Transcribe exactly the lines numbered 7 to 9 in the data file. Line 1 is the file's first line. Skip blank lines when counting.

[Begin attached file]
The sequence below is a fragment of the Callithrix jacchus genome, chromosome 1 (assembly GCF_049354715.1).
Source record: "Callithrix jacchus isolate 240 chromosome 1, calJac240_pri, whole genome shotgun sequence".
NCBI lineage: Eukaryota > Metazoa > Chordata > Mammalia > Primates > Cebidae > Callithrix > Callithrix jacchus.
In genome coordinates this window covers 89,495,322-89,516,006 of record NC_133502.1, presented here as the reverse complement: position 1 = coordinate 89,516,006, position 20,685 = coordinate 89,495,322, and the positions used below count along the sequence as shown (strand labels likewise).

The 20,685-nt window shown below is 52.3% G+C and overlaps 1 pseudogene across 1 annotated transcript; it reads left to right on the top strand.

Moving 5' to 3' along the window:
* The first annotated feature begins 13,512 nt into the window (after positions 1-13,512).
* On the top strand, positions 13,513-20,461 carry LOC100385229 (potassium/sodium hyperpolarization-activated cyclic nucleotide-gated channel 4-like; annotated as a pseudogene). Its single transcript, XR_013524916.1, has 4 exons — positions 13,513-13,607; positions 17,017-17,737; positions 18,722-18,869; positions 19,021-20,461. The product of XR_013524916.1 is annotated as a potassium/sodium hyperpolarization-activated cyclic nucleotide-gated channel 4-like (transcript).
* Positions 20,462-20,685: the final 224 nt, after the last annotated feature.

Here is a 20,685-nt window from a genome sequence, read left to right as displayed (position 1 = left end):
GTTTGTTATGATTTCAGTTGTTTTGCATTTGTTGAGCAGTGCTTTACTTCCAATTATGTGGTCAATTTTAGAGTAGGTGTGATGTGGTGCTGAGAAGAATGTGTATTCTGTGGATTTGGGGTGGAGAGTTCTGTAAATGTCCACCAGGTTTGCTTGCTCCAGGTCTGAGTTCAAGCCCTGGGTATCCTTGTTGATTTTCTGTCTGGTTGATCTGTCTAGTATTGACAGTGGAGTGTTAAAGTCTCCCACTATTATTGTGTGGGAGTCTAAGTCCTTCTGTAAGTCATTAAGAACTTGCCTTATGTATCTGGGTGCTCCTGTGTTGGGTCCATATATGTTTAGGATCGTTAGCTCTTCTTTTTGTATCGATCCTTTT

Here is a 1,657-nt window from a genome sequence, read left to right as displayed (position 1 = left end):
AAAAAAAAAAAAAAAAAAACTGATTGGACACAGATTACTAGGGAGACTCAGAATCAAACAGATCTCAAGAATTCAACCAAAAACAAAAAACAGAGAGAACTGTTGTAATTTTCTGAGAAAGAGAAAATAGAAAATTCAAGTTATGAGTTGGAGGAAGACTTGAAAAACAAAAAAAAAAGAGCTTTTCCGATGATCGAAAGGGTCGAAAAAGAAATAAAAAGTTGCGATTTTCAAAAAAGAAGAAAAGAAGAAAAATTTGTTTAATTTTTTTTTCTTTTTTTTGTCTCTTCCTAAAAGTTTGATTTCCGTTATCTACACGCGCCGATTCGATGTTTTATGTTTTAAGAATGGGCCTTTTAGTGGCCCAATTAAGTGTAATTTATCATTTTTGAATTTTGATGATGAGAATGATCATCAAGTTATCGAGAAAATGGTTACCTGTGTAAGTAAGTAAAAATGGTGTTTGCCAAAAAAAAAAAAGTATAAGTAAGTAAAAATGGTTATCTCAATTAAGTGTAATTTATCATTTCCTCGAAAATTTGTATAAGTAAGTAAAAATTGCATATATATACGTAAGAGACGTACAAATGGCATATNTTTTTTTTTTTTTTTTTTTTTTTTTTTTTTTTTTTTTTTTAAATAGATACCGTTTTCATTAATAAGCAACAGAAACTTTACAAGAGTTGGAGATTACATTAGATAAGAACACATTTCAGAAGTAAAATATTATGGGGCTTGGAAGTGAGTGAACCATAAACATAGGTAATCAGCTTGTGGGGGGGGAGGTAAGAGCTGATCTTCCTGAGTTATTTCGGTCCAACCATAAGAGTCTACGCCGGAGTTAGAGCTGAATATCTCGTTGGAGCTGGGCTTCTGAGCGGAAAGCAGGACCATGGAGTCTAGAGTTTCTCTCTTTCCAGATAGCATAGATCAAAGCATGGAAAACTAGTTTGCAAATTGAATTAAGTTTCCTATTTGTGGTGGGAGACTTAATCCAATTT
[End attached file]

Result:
* The first annotated feature begins 13,512 nt into the window (after positions 1-13,512).
* On the top strand, positions 13,513-20,461 carry LOC100385229 (potassium/sodium hyperpolarization-activated cyclic nucleotide-gated channel 4-like; annotated as a pseudogene). Its single transcript, XR_013524916.1, has 4 exons — positions 13,513-13,607; positions 17,017-17,737; positions 18,722-18,869; positions 19,021-20,461. The product of XR_013524916.1 is annotated as a potassium/sodium hyperpolarization-activated cyclic nucleotide-gated channel 4-like (transcript).
* Positions 20,462-20,685: the final 224 nt, after the last annotated feature.